Garmin Vivosmart review

Smartwatch notifications meet activity tracking in Garmin's latest wearable hybrid
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Garmin Vivosmart
By Garmin
The Garmin Vivosmart is a fantastically well-designed and well-built bit of wearable tech, with a slick display and a wealth of basic, but accurate, fitness tracking options. The smartwatch notifications work without issue, albeit somewhat overwhelmingly at times, and the Garmin Connect platform is definitely getting better with age. It’s a great product and one we highly recommend….if you’ve the bank balance for it. Sure, it’s not a wallet busting price-tag by any stretch but with the Microsoft band setting new standards and the soon-to-arrive Fitbit Charge coming in £40 cheaper, it might be a touch overpriced.

  • Awesome OLED display
  • Accurate step and distance recording
  • Slick looking design
  • Smartwatch notifications
  • Slightly expensive
  • All or nothing notifications
  • No built in heart rate monitor
  • Basic sleep tracking

We at Wareable were delighted to hear that Garmin was ready to take another bite of the fitness tracker Apple, when the Garmin Vivosmart was announced back in September at IFA.

Hot on the heels of the Sony SmartBand Talk, that was also unveiled at the big tech expo, the Garmin Vivosmart takes the much-loved Vivofit a step further by providing users a combination of smartwatch and activity tracking features, in one single slick looking device.

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On board, you'll find the same fitness tracking feature set that was on the Vivofit, as well as smart notifications from your smartphone for things like incoming calls, emails, texts and social media messages.

But do all the extra features work as they should? And has Garmin taken its eye off of the ball when it comes to the basics of a fitness band?

Read our full review to find out…

Garmin Vivosmart: Design and build


There's certainly nothing cheap about the price-tag of the Garmin Vivosmart. At £139 in the UK, or $169 Stateside, you're looking at a fitness band in the upper echelons of expensiveness. Only the Microsoft Band and the Samsung Gear Live are more expensive, but the former boasts built-in GPS and the latter an awesome coloured Super AMOLED display.

However, there's nothing cheap about the design either. The Garmin Vivosmart oozes class, from the premium, smooth rubberised finish (with five different shades on offer to compliment the dominant matte black), to the neon blue illuminated OLED display.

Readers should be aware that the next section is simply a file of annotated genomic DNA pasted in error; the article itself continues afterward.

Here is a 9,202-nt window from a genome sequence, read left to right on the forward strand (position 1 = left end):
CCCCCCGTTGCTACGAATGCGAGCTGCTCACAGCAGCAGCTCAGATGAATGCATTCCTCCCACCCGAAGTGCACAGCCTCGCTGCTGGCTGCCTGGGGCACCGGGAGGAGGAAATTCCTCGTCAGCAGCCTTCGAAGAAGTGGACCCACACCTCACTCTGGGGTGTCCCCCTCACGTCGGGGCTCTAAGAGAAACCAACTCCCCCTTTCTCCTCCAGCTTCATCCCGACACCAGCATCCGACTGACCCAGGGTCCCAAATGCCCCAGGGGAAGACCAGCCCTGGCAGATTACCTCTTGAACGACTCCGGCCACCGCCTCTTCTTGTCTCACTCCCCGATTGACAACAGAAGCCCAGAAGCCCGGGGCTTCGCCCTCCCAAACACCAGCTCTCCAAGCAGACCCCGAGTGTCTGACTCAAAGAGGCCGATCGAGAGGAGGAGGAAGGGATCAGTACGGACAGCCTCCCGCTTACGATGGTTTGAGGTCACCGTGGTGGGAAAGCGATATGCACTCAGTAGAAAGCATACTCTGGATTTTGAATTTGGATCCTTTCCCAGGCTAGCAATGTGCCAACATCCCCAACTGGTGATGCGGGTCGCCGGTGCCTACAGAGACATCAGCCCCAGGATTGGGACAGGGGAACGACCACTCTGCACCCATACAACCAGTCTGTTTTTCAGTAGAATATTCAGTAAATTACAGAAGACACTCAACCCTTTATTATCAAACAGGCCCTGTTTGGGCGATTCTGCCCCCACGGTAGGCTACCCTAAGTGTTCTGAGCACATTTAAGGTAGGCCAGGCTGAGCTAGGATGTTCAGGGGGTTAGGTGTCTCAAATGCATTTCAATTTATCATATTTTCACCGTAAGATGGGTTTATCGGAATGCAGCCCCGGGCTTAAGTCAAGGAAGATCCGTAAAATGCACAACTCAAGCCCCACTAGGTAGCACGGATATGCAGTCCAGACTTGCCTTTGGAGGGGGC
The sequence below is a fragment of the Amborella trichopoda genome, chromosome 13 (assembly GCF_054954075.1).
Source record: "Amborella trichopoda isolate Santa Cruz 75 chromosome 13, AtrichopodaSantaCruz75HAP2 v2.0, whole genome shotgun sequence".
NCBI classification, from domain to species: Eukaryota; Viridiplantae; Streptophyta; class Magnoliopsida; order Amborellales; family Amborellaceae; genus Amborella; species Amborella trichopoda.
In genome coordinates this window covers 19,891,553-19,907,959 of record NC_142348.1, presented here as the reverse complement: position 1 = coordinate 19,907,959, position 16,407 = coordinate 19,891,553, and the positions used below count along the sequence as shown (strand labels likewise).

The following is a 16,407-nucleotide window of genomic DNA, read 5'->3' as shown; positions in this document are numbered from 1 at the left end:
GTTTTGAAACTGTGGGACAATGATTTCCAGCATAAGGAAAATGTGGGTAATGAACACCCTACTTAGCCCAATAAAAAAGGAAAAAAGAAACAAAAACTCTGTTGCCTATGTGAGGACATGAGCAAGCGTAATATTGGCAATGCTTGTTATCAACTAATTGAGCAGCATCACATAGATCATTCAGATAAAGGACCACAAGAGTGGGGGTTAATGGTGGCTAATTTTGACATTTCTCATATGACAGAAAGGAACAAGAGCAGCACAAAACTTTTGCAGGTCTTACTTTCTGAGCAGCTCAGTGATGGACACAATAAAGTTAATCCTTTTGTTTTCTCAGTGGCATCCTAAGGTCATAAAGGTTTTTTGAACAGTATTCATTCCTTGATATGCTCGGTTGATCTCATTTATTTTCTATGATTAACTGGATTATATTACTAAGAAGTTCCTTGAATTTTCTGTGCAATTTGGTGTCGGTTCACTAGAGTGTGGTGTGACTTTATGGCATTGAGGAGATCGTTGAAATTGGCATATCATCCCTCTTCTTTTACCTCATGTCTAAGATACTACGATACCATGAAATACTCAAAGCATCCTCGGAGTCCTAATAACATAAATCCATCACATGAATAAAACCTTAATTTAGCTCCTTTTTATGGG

Essential reading: Microsoft Band release date, price and spec details

That display is the standout feature of the design and, unlike some other curved fitness tracker OLED displays that we've come across in the past – Huawei TalkBand B1, we're looking at you – there's nothing retro about this monochrome offering.

It sits behind the matte black overlay, classily shining through without being obtrusive or difficult to read. It may only have a pixel count of 128 x 16 but what it displays, it does with clarity, and with a style that will turn heads. You have to strain you eyes to see where the OLED display ends and the rubber strap begins.

The strap itself does up via the usual Garmin double pop clasp and you get a Garmin VivoKeeper in the box. Don't get too excited though, that's just the ridiculous name Garmin gave to the rubber loop it sent out to Vivofit users after getting numerous complaints about the strap coming undone. For the Vivosmart, it's not really needed – if anything it adds unnecessary bulk – and you probably won't even use it.

Garmin Vivosmart: Activity tracking

Yes, the Garmin Vivosmart packs in smartwatch features and yes, it's probably the more 'exciting' aspect of the device but come on, if you're considering a Vivosmart, you're considering it because of its activity tracking options, be honest.

And there's plenty – and all the ones you'd expect. So that's step counting, calorie tracking, distance recording and sleep monitoring.

Let's tackle them one at a time.

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Step counting is pretty basic, we know, but it's a key aspect for fitness band wearers. And we're happy to report that, with the Vivosmart, the counting seems to be on the money. As on the money as a couple of other high-profile trackers we compared it to at least.

As usual, the aim is to hit your daily step goal and there's a nice touch with the Vivosmart whereby a new goal is calculated for you and altered each day, based on the personal details you offer up to Garmin's Connect platform (which we'll elaborate on later) and your recent performance. This is a nice function for people who could perhaps become disheartened by not hitting 10,000 steps everyday.

Calorie counting is done using an algorithm based on your personal metrics combined with your activity, and distance recording is estimated using a calculation from the accelerometer; unlike the new Microsoft Band there's no built-in GPS on the Vivosmart.

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Sleep monitoring isn't great; it's basic at best. Sure, it will tell you how long you've slept for and what your movement in the night is – but there's no details of deep sleep patterns, or any smart alarms to wake you when you're in light sleep. There is a silent alarm that will wake you with vibrations, but this simply goes off at the time you set it for.

Sleep monitoring isn't automatic either. You need to press and hold the display to bring up the menu to select it. You can also select to start a run from this menu.